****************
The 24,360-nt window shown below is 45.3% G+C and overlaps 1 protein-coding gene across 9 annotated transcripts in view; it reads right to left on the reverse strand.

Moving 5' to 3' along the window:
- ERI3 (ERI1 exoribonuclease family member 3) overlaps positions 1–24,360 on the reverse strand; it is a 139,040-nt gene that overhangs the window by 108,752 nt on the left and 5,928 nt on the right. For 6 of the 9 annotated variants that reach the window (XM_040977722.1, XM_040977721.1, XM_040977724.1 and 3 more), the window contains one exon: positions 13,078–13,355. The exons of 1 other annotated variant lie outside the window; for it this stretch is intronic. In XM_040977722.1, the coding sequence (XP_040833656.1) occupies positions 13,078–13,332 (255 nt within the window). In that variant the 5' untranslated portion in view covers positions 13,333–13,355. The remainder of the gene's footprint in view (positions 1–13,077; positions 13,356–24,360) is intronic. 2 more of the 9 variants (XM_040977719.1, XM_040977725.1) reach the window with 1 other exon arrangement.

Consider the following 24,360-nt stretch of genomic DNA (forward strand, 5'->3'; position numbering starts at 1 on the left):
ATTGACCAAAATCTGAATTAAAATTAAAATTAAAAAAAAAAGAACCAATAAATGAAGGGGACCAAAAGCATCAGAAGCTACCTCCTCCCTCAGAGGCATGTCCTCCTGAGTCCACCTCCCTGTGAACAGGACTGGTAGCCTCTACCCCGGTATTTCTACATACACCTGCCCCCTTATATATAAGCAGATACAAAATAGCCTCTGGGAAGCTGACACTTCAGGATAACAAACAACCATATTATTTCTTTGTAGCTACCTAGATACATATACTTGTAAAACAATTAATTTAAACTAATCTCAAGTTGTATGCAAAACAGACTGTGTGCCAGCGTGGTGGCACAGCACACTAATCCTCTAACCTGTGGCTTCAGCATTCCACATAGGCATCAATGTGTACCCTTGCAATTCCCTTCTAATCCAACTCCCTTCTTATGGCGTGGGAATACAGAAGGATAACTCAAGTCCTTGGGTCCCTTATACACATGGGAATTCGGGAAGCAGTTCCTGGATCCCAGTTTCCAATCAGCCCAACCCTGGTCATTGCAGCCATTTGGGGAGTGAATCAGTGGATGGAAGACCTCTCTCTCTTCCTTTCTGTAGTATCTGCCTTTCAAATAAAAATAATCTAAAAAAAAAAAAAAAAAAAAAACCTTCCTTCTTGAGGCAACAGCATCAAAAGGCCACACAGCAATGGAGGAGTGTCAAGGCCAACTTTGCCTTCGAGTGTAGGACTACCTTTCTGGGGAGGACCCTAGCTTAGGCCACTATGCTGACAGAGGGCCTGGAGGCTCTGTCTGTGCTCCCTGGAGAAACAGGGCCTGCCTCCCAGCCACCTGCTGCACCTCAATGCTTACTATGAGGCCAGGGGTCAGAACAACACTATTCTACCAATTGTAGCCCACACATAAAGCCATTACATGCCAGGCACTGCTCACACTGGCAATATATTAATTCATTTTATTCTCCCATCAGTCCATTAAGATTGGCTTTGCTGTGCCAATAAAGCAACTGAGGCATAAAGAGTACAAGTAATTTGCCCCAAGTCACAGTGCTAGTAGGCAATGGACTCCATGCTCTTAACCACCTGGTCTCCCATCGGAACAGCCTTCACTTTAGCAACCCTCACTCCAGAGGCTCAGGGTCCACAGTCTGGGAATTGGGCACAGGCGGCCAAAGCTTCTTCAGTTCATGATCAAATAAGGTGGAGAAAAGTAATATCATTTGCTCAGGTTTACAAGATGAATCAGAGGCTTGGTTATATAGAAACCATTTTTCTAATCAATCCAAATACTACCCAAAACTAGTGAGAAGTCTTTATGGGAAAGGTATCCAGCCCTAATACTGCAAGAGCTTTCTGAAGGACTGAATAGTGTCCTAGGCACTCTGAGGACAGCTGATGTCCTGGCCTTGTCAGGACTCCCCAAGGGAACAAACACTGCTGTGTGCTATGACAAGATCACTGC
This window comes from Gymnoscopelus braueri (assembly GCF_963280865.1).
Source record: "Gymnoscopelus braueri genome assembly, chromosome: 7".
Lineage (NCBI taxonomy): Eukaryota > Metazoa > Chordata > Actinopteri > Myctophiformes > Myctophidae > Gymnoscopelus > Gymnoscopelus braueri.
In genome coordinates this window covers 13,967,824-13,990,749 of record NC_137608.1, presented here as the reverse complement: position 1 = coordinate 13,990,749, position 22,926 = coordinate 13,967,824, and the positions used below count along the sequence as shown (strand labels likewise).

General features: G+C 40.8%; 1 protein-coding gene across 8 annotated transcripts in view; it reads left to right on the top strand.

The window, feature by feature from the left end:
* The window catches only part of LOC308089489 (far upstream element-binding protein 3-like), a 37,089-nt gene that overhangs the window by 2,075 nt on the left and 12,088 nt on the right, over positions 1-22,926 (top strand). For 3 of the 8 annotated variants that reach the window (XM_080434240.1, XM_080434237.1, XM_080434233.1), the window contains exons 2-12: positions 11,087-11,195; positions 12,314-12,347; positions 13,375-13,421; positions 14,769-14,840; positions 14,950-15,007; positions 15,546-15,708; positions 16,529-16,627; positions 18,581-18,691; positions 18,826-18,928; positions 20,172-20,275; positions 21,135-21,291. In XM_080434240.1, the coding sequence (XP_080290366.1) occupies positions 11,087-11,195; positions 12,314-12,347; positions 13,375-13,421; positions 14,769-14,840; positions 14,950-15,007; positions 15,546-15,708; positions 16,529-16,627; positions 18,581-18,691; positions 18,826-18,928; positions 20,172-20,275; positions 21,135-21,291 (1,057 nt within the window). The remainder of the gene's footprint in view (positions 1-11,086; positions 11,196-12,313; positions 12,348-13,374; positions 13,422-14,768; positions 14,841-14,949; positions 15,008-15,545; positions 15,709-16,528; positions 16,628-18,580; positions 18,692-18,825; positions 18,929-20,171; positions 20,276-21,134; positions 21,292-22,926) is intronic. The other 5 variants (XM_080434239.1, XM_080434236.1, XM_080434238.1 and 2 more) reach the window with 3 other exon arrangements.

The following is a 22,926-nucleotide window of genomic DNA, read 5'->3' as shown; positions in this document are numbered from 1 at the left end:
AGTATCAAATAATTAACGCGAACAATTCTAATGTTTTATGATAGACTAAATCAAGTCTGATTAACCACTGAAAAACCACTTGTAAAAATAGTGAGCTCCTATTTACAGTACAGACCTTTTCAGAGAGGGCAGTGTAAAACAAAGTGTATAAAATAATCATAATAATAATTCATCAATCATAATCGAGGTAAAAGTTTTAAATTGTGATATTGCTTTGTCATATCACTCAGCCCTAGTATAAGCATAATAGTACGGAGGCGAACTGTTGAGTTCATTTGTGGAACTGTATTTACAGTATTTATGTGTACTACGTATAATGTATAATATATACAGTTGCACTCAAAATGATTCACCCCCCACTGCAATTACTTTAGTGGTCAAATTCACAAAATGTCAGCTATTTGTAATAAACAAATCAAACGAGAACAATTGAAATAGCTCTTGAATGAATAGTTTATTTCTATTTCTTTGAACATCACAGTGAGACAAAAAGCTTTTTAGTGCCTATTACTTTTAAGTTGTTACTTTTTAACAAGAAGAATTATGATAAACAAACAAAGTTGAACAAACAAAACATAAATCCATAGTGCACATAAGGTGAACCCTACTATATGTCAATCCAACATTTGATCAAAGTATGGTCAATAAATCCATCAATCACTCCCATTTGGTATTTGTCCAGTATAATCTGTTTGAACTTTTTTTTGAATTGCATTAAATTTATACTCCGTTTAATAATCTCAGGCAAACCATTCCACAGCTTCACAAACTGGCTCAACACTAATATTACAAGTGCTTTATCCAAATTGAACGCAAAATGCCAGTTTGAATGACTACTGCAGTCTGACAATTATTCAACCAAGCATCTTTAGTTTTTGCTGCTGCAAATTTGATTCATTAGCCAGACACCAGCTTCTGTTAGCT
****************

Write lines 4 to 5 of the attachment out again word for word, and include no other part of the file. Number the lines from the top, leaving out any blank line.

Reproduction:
Consider the following 24,360-nt stretch of genomic DNA (forward strand, 5'->3'; position numbering starts at 1 on the left):
ATTGACCAAAATCTGAATTAAAATTAAAATTAAAAAAAAAAGAACCAATAAATGAAGGGGACCAAAAGCATCAGAAGCTACCTCCTCCCTCAGAGGCATGTCCTCCTGAGTCCACCTCCCTGTGAACAGGACTGGTAGCCTCTACCCCGGTATTTCTACATACACCTGCCCCCTTATATATAAGCAGATACAAAATAGCCTCTGGGAAGCTGACACTTCAGGATAACAAACAACCATATTATTTCTTTGTAGCTACCTAGATACATATACTTGTAAAACAATTAATTTAAACTAATCTCAAGTTGTATGCAAAACAGACTGTGTGCCAGCGTGGTGGCACAGCACACTAATCCTCTAACCTGTGGCTTCAGCATTCCACATAGGCATCAATGTGTACCCTTGCAATTCCCTTCTAATCCAACTCCCTTCTTATGGCGTGGGAATACAGAAGGATAACTCAAGTCCTTGGGTCCCTTATACACATGGGAATTCGGGAAGCAGTTCCTGGATCCCAGTTTCCAATCAGCCCAACCCTGGTCATTGCAGCCATTTGGGGAGTGAATCAGTGGATGGAAGACCTCTCTCTCTTCCTTTCTGTAGTATCTGCCTTTCAAATAAAAATAATCTAAAAAAAAAAAAAAAAAAAAAACCTTCCTTCTTGAGGCAACAGCATCAAAAGGCCACACAGCAATGGAGGAGTGTCAAGGCCAACTTTGCCTTCGAGTGTAGGACTACCTTTCTGGGGAGGACCCTAGCTTAGGCCACTATGCTGACAGAGGGCCTGGAGGCTCTGTCTGTGCTCCCTGGAGAAACAGGGCCTGCCTCCCAGCCACCTGCTGCACCTCAATGCTTACTATGAGGCCAGGGGTCAGAACAACACTATTCTACCAATTGTAGCCCACACATAAAGCCATTACATGCCAGGCACTGCTCACACTGGCAATATATTAATTCATTTTATTCTCCCATCAGTCCATTAAGATTGGCTTTGCTGTGCCAATAAAGCAACTGAGGCATAAAGAGTACAAGTAATTTGCCCCAAGTCACAGTGCTAGTAGGCAATGGACTCCATGCTCTTAACCACCTGGTCTCCCATCGGAACAGCCTTCACTTTAGCAACCCTCACTCCAGAGGCTCAGGGTCCACAGTCTGGGAATTGGGCACAGGCGGCCAAAGCTTCTTCAGTTCATGATCAAATAAGGTGGAGAAAAGTAATATCATTTGCTCAGGTTTACAAGATGAATCAGAGGCTTGGTTATATAGAAACCATTTTTCTAATCAATCCAAATACTACCCAAAACTAGTGAGAAGTCTTTATGGGAAAGGTATCCAGCCCTAATACTGCAAGAGCTTTCTGAAGGACTGAATAGTGTCCTAGGCACTCTGAGGACAGCTGATGTCCTGGCCTTGTCAGGACTCCCCAAGGGAACAAACACTGCTGTGTGCTATGACAAGATCACTGC